5. Patient Safety: Providing user interfaces and decision support that enhances the delivery of safe medicine.
  6. Paperless financial transactions with patients, employers, and insurance companies.

I guarantee that, if we addressed these improved motives, we would certainly satisfy the needs of defensive medicine and billing levels.

Meaningful Use, Simplified

One of the first things we need to address in the Cayman Islands’ implementation of our Cerner EMR is the fundamental manner in which Cerner is utilized in the delivery and documentation of care. While we address these fundamental issues of utilization, we will in-parallel develop the added-value functions, such as evidence-based content and medication order entry, to better support the motives listed above. The execution of my duties at Northwestern played an important role in preparing me for my duties in the Cayman Islands.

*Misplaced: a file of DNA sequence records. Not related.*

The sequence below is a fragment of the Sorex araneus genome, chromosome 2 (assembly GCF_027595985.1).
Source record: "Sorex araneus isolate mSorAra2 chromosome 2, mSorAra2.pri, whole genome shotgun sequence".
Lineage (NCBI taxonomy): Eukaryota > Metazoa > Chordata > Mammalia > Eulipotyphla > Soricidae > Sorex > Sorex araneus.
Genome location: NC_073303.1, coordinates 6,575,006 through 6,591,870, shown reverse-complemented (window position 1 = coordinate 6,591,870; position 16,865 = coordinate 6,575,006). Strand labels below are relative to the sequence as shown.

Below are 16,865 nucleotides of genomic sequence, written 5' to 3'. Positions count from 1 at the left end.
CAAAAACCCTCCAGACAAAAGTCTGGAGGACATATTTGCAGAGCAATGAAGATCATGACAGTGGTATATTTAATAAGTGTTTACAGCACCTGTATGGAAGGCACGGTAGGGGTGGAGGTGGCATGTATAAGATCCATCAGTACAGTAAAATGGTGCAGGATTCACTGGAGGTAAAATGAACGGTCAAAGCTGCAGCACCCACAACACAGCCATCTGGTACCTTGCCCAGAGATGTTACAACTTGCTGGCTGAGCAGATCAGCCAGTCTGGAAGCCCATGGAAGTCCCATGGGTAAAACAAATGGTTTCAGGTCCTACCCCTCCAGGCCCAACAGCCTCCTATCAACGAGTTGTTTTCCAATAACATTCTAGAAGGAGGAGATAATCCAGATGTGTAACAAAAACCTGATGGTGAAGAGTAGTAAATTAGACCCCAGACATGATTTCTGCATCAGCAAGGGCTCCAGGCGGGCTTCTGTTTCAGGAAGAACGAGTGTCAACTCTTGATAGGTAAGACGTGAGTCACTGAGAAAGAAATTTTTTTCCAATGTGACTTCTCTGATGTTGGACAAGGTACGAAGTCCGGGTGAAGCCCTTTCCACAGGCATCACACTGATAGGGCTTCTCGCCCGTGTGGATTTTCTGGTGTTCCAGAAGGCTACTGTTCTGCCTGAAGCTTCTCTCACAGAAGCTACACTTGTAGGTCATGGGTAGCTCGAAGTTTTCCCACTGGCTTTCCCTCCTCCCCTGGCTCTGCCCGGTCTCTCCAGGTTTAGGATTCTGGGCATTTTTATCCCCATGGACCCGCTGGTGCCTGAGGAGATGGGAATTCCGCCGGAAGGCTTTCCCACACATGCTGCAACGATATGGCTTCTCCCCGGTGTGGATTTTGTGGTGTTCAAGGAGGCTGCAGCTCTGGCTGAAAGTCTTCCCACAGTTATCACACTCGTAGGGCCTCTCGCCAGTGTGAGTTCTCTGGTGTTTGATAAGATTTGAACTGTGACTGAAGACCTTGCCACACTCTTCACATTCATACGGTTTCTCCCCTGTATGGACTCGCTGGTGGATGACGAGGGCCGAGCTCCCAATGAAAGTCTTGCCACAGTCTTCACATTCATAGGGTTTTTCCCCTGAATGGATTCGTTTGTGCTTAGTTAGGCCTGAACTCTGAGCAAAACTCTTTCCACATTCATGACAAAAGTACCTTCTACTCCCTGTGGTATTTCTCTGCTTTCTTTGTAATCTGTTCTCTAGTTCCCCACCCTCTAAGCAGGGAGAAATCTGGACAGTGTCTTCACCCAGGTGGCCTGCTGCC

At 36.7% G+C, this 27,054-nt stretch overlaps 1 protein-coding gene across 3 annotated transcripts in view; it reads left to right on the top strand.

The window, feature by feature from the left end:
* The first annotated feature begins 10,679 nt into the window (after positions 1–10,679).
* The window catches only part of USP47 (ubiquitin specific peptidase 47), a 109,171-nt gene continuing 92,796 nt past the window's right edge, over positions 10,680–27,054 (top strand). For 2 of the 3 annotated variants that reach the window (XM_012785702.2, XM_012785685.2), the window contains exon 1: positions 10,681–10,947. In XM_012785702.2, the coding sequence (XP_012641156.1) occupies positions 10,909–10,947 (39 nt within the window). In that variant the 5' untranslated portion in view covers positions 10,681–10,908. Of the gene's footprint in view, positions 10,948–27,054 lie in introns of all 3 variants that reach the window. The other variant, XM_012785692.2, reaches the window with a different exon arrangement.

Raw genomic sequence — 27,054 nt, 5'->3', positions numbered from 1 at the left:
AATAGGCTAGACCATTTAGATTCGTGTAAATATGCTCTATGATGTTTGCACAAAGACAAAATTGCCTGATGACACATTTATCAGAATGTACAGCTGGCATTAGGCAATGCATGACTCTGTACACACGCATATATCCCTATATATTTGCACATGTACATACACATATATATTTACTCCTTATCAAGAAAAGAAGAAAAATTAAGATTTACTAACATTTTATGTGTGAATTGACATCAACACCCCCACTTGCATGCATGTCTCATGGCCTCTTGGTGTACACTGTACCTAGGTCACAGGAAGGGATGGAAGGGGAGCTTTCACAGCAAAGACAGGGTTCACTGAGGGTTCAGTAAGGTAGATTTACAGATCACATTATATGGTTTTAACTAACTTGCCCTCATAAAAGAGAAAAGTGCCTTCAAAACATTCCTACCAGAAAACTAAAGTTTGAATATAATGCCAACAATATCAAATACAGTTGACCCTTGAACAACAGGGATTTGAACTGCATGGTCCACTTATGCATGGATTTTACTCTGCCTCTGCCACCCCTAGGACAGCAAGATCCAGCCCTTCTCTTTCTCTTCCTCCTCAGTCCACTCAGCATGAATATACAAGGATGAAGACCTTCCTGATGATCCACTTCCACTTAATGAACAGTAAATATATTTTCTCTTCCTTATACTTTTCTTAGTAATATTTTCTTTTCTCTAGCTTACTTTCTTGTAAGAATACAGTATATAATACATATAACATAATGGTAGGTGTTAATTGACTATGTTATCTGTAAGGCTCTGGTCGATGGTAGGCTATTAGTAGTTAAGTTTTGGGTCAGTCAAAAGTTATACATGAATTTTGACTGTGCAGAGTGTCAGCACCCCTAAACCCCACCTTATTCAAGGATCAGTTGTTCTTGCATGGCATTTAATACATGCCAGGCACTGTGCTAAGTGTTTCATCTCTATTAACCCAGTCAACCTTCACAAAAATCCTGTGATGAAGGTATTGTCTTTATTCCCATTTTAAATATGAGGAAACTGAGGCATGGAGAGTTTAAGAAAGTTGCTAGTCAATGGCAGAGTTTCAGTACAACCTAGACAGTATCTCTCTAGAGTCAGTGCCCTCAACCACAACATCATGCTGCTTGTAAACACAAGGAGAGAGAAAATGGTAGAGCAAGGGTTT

When I first started my new job at Northwestern University, I noticed one thing very quickly about our Epic EHR implementation—physicians were using it like a very, very expensive word processor. With the exception of a few of our physicians in General Internal Medicine, the only content and functionality that was used on a regular basis was the progress note, and most of the time, that progress note was dictated and transcribed. We undertook an “Epic Optimization Project” to increase the use of Epic in all of the 30+ practice areas. The first thing we did was define our own criteria of meaningful use. We called it our Core Principles of Clinical Documentation and kept those principles simple and lean—they had to fit on one page. Unlike the current Meaningful Use criteria, which are largely driven by the data analysis output of the EMR, we chose a simpler approach first, assuming that, if we could achieve basic and consistent utilization as described by the principles below, we would almost certainly be collecting meaningful data for analysis later.

Core Principles for Clinical Documentation


  • All patient appointments/visits are to be documented in the EHR as an encounter.